Walden Cosponsors Bill Saying Japan Needs to Open Its Border to U.S. Beef or Face Economic Sanctions
Saturday, November 5, 2005
Legislation to impose tariffs on Japanese goods to offset the more than $3 billion in annual lost economic activity due to the country's ban on U.S. beef
WASHINGTON, DC - As part of his continued effort to encourage Japan to lift its ban on the importation of American beef, Congressman Greg Walden (R-OR) today announced to a group gathered for the annual convention of the Oregon Cattlemen's Association and the Oregon Cattlewomen that he has cosponsored bipartisan legislation that would impose tariffs on Japanese goods entering the United States until that ban is lifted.
H.R. 4179, introduced by Congressman John Salazar (D-CO), would impose tariffs equaling $3.14 billion per year, the annual economic loss to the American cattle industry as a result Japan's ban, which was imposed immediately following the discovery of our nation's first documented case of BSE in December of 2003.
"Keeping U.S. beef out of Japan has gone from being an issue of safety to being an unjustified barrier to trade. The quality and safety of American food products is unparalleled, and the intolerably slow action of Japanese officials in reopening the border has left us with no choice but to impose these tariffs. Ranchers and families throughout rural America are paying a tremendous price and the overall economy of our communities, states and nation are impacted as a result," said Walden, a member of the Congressional Beef Caucus, Rural Caucus and Western Caucus.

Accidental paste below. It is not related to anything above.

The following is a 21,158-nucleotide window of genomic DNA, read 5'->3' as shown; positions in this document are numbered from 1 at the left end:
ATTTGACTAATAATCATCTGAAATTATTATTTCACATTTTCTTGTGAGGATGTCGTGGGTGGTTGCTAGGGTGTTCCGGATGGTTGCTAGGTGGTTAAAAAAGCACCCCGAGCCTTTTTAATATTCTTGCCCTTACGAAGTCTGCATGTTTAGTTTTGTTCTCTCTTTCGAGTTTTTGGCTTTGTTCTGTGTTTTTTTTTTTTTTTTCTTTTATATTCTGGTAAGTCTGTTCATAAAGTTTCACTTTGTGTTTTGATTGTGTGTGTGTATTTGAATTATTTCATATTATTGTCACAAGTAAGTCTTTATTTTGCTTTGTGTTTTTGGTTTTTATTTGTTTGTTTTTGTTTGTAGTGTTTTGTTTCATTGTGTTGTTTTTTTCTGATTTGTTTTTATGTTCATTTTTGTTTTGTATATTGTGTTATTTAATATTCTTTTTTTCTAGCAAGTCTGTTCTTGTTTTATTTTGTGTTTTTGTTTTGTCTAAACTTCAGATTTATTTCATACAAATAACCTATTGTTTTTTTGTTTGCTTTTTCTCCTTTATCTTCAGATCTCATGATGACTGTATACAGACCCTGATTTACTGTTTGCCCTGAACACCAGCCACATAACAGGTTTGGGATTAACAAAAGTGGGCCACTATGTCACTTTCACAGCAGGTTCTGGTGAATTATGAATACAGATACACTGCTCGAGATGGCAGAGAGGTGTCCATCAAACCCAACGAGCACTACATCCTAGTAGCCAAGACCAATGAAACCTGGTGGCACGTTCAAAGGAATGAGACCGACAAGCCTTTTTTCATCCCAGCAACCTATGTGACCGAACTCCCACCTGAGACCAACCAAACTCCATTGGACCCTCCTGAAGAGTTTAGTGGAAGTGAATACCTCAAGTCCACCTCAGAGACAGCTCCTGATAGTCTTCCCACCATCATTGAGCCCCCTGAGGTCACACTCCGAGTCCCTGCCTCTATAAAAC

Walden's support for H.R. 4179 follows his cosponsorship in March of a resolution introduced by Congressman Jerry Moran (R-KS), H. Res. 137. This resolution states "That it is the sense of the House of Representatives that if the Government of Japan continues to delay in meeting its obligations under the understanding reached with the United States on October 23, 2004, to resume beef imports from the United States, the United States Trade Representative should immediately impose retaliatory economic measures on Japan."
In September, Walden joined more than 100 members of the U.S. House in signing a letter to President Bush urging him "to make restoring market access for U.S. beef to Japan [his] highest economic priority" with that country. The letter acknowledged the diligence of the President and his Cabinet in discussing this issue with Japanese officials, including the Prime Minister personally, but noted that the hardships the industry has faced since the border closed. "Congressional patience is exhausted and legislative remedies are becoming more likely" given the importance of this issue to so many communities and families throughout the United States," the letter stated.
"In the twenty months since an initial case of BSE was diagnosed in America, Agriculture Secretary Johanns and former Secretary Ann Veneman have implemented new scientifically sound BSE controls and substantially expanded the Department of Agriculture's surveillance program, testing more than 500,000 of the highest-risk American cattle. Additionally, U.S. Trade Representative Rob Portman has remained committed to working with Japanese trade officials. My hope is that this legislation will help advance their efforts and get the Japanese border open soon."
Walden received a letter last week from the Ambassador of Japan stating that the Japanese Food Safety Commission was working on a report to verify the safety of U.S. beef, but the letter indicated there were several steps that had to be completed before such verification would occur with no clear indication of a timeline or anticipated lift of the ban.